It’s that “bits and piece” phrase that puts Woods square in the mainstream of American believers. Unlike Fox News commentator Brit Hume, who has found new life as a televangelist since retiring as an anchor, most Americans ignore — or don’t know — religious doctrinal distinctions. We think all good people go to heaven, by and large. 

Just before Christmas (and Winter Solstice and the smash opening of ode-to-pantheism Avatar) the Pew Forum on Religion & Public Life found: 

Elements of Eastern faiths and New Age thinking have been widely adopted by 65% of U.S. adults, including many who call themselves Protestants and Catholics… Syncretism — mashing up contradictory beliefs like Catholic rocker Madonna’s devotion to a Kabbalah-light version of Jewish mysticism –appears on the rise. And, according to the survey’s other major finding, devotion to one clear faith is fading. 

Many folks have no problem mixing and matching the teachings of Siddhartha Gautama — the Buddha — and those of Jesus, even if their mash-up might make a pastor’s head spin. 

Still, no matter where you find your avatar (outside the movie house) most folks would put adultery in the sin category. It’s what happens next that varies. Remember, most Americans also believe in hell — they just don’t think they personally are headed that way.

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from The Washington Times:

When it comes to religion, many Americans like the mix-and-match, build-your-own approach.

Large numbers attend services of traditions other than their own and blend Christianity with Eastern and New Age beliefs, a survey finds.

The report, released Wednesday from the Pew Forum on Religion and Public Life, also shows tremendous growth over the past three decades in the number of Americans who say they have had a religious or mystical experience.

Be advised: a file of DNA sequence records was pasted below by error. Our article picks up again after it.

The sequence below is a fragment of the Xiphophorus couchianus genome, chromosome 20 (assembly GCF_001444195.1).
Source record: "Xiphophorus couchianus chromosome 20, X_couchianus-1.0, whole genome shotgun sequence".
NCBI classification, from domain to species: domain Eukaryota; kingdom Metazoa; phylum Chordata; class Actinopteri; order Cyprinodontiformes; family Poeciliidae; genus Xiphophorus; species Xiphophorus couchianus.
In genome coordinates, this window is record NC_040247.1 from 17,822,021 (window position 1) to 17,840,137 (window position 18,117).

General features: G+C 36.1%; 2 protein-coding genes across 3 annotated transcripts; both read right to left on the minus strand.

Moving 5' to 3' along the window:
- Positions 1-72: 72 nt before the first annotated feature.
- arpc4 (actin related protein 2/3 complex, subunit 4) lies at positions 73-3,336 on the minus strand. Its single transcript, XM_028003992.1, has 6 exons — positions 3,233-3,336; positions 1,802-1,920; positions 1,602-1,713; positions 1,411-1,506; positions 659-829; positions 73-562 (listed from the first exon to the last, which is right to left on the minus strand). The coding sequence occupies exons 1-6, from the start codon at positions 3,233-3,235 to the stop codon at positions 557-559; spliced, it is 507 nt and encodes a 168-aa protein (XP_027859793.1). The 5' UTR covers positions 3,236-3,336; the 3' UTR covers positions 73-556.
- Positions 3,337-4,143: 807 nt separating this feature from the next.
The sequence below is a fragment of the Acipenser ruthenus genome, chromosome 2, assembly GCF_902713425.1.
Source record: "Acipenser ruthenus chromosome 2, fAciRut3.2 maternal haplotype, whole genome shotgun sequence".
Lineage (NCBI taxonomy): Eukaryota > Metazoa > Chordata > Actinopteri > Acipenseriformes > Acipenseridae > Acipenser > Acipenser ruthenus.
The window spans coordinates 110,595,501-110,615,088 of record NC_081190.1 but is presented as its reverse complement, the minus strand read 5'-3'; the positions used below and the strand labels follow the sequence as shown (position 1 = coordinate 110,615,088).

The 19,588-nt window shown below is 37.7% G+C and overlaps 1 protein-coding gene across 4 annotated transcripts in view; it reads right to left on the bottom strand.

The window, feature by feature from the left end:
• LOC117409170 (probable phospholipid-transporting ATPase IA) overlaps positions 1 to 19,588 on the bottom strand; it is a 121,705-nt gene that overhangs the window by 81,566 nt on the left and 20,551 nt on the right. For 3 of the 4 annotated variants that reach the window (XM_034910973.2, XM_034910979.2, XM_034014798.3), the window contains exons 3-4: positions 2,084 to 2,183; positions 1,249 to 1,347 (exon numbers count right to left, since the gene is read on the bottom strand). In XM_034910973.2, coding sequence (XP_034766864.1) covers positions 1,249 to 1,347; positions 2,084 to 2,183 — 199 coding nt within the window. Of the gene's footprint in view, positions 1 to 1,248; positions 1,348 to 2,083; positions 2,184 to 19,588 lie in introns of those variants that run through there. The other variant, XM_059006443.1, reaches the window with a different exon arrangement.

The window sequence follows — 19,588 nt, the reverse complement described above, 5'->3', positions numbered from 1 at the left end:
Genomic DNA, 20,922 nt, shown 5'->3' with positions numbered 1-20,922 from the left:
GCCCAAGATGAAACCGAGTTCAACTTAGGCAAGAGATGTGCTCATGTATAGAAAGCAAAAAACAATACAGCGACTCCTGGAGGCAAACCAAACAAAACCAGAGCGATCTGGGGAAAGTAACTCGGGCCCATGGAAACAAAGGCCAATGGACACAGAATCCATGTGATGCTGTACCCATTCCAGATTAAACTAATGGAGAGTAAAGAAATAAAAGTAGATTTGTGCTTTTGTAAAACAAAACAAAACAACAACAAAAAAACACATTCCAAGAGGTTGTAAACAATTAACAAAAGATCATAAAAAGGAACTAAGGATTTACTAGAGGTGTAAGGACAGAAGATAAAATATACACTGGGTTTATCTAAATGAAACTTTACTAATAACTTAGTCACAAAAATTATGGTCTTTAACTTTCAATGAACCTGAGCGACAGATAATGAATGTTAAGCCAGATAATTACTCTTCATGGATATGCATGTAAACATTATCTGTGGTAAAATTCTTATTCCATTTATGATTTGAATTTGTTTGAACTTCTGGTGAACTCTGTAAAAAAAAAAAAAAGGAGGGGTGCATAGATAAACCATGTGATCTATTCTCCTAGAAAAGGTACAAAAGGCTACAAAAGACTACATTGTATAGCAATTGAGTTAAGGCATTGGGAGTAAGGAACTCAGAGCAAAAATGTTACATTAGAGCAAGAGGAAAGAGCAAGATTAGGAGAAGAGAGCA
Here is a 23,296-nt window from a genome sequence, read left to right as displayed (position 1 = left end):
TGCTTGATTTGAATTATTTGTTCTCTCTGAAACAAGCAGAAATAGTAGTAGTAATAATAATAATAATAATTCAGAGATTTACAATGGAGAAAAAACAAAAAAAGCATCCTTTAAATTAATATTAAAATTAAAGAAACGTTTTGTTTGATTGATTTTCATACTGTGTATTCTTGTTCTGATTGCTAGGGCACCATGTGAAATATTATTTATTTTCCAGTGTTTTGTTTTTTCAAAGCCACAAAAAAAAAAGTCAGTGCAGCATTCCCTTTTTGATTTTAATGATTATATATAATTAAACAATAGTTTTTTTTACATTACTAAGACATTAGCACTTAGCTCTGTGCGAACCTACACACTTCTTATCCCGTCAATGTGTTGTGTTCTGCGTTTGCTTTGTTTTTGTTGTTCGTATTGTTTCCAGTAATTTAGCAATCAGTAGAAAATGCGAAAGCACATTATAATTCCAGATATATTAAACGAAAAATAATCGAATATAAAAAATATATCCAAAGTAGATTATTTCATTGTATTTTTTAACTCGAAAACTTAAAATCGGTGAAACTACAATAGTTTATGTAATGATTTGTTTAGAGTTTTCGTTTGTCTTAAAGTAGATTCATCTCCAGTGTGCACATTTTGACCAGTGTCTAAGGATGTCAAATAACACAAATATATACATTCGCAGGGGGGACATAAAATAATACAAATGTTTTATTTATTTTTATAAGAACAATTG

Though the United States is an overwhelmingly Christian country, significant minorities say they hold beliefs of the sort found at Buddhist temples or New Age bookstores. Twenty-four percent of those surveyed overall and 22 percent of Christians say they believe in reincarnation, the idea that people will be reborn in this world again and again.

As for the significant numbers who visit more than one place of worship, it’s not just an occasional visit while on vacation or for special events such as weddings and funerals.

One-third of Americans say they regularly or occasionally attend religious services at more than one place. One-quarter say they sometimes attend services of a faith different from their own.

“It is as much now the norm as it is the exception for Americans to blend multiple religious beliefs and practices,” said Alan Cooperman, associate director for research at the Pew Forum.

Among the report’s other findings:

c About one in four Americans believe in Eastern or New Age ideas, including reincarnation, which is part of Buddhism and Hinduism; yoga as a spiritual practice; spiritual energy in things such as mountains, trees and crystals; and astrology.

c About 16 percent of Americans believe in the “evil eye” – that certain people can cast curses or spells. More than one in 10 white evangelicals who attend church weekly and three in 10 black Protestants believe in the phenomenon, which can be found in Islam, Judaism and traditional African beliefs.

c About three in 10 Americans, up from 18 percent in 1996, say they have felt in touch with someone who has died. The belief is most common among black Protestants and Catholics. Nearly one in five Americans say they have been in the presence of a ghost.

c Three in 10 Protestants say they attend multiple types of religious services, including services at Protestant denominations different from their own. Almost one in five Protestants indicate they also attend non-Protestant services. About one in five Catholics say they also attend non-Catholic services.

c Nearly half of Americans say they have had a religious or mystical experience, or a “moment of sudden religious insight or awakening,” the survey found. That represents a doubling since Gallup asked in 1962.

White evangelicals and black Protestants are most likely to say they have had a religious or mystical experience. Yet even those unaffiliated with any religion show a strong spiritual bent. Three in 10 reported having such an experience.

D. Michael Lindsay, a Rice University sociologist of religion, said the results illustrate what he calls the “playlist effect” in contemporary American religious practice.

“The way we personalize our iPhones, we also personalize our religious lives,” he said.

That so many Christians believe in astrology and reincarnation will trouble Christian leaders already concerned about professed believers who take what they need from the faith and leave the rest.

The build-your-own-religion findings show that “culture and pop culture and the Internet are probably more powerful teachers than Sunday school teachers,” said Scott Thumma, a sociologist at the Hartford Institute of Religion Research.

The survey of more than 4,000 adults was conducted by phone in August; the total sample size has margin of error of two percentage points.